It’s no secret that many, let’s say most, Christians struggle with witnessing, evangelizing, sharing our faith – whatever you want to call it. I often hear the exhortation that we need to get outside of our comfort zones. I have frequently given that same exhortation in my ministry of training, coaching and consulting with pastors, church leaders and their congregations regarding gaining vitality in the church; in renewal or revitalization.
Recently, as I was thinking about the get outside of our comfort zones issue, it occurred to me that two default positions are inherent in that concept. First, to share our faith in an evangelistic way, we have to be uncomfortable. We have to step into a discomfort zone and the implication is that we will remain in that state of discomfort for the rest of our lives if we intend to be serious about Great Commission ministry on the personal level. We will always swim upstream; we will always fight against the odds in order the dutifully share the Gospel. Second, apparently our comfort zones don’t include personal commitment to the Great Commission, personal engagement in evangelism.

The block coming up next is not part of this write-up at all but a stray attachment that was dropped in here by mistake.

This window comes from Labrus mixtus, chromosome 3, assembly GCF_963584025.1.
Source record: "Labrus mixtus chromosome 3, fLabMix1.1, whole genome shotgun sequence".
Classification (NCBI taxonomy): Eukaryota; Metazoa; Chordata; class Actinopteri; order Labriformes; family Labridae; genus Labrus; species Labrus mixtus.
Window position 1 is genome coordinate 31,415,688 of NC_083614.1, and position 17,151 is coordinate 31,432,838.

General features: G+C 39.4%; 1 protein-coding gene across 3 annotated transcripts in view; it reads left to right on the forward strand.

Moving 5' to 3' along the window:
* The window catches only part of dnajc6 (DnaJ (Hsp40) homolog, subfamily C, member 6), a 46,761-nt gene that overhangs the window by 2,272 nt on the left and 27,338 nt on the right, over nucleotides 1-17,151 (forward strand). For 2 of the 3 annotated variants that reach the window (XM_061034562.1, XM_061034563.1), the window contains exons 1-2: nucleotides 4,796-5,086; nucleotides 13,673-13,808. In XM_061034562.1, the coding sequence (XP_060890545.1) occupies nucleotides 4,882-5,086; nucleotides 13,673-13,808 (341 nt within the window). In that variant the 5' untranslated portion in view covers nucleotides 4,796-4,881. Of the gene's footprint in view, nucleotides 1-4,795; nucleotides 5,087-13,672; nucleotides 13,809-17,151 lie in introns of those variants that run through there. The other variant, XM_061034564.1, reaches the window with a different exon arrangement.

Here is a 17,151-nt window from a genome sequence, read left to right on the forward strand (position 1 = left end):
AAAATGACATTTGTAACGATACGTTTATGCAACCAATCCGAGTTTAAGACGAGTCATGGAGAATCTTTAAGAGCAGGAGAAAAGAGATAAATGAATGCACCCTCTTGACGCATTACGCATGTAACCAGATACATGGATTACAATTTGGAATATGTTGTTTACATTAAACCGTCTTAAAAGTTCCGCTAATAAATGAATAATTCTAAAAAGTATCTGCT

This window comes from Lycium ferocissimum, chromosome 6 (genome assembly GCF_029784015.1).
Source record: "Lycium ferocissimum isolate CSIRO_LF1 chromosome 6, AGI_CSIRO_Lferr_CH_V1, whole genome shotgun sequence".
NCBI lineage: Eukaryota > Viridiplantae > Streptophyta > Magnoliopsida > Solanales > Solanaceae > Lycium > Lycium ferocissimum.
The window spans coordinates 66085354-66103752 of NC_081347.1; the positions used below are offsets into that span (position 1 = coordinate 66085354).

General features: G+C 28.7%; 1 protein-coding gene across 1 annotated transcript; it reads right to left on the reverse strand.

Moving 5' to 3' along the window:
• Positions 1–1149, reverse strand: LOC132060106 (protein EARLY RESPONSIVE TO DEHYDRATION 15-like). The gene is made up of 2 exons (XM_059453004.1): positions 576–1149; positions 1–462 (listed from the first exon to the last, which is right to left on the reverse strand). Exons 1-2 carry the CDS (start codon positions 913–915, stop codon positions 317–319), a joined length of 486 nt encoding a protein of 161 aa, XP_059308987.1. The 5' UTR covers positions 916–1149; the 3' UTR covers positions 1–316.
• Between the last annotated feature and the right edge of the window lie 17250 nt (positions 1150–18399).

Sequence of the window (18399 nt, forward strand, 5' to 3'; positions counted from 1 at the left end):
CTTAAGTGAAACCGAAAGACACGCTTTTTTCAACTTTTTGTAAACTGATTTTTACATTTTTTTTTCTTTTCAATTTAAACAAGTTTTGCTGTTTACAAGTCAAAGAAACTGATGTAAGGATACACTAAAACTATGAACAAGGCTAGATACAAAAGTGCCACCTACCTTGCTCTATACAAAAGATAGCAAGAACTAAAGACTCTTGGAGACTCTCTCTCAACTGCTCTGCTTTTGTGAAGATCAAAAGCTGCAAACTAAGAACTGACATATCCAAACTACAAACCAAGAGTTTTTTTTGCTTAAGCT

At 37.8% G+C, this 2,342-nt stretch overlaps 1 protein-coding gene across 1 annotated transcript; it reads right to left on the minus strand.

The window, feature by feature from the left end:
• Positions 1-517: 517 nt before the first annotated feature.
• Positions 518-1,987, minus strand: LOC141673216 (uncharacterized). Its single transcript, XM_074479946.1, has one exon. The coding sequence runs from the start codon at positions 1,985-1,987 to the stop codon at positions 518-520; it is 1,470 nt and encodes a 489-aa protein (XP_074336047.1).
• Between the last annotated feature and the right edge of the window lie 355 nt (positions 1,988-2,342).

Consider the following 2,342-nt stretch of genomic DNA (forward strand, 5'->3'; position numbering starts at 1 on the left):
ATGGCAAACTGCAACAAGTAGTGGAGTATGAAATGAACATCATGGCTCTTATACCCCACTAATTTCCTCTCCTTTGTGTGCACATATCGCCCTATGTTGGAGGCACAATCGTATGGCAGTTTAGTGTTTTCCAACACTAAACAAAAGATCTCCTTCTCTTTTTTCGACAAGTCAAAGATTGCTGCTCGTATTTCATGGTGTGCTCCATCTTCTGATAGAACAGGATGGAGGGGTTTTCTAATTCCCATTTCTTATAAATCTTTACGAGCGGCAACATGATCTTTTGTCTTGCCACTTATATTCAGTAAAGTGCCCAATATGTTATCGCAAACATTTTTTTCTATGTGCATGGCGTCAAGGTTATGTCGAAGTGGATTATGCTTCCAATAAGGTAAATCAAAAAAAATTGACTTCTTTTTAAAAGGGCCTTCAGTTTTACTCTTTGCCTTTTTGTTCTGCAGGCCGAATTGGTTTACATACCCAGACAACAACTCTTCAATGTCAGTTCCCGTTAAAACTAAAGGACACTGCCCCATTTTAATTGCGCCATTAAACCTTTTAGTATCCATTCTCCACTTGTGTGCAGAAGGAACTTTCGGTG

What’s wrong with this picture? To evangelize is to be uncomfortable. To be comfortable is to refrain from evangelizing. Really!? Is that where we want to be? Is that where we should be? I don’t think so.
Here’s what I’m thinking now: we need to create new comfort zones. We need to trade in our current hide-from-the-Great Commission comfort zones for new embrace-the-Great Commission comfort zones. To coin a couple of phrases, we need to be transformed by the renewing of our minds, our hearts, our souls, our strength (Romans 12:1-2; Matthew 22:34-40).
The objective is not to push through discomfort for the rest of our earthly lives by forcing ourselves to share the Gospel, as if we’re taking some horrible tasting medicine because we know we should. The objective is to become perfectly at home with freely sharing our lives in Christ as fruitful laborers working in the plentiful harvest. This might require a season of discomfort as we take those first steps outside of our current comfort zones, but that discomfort will move toward comfort and ease as we become more skilled, more fruitful and more committed to the Great Commission.
If your comfort zone excludes the sharing of the Gospel, I encourage you to pray that you will become uncomfortable with this fearful brand of comfort. Move to where the Gospel action is. By the grace of God, create a new comfort zone.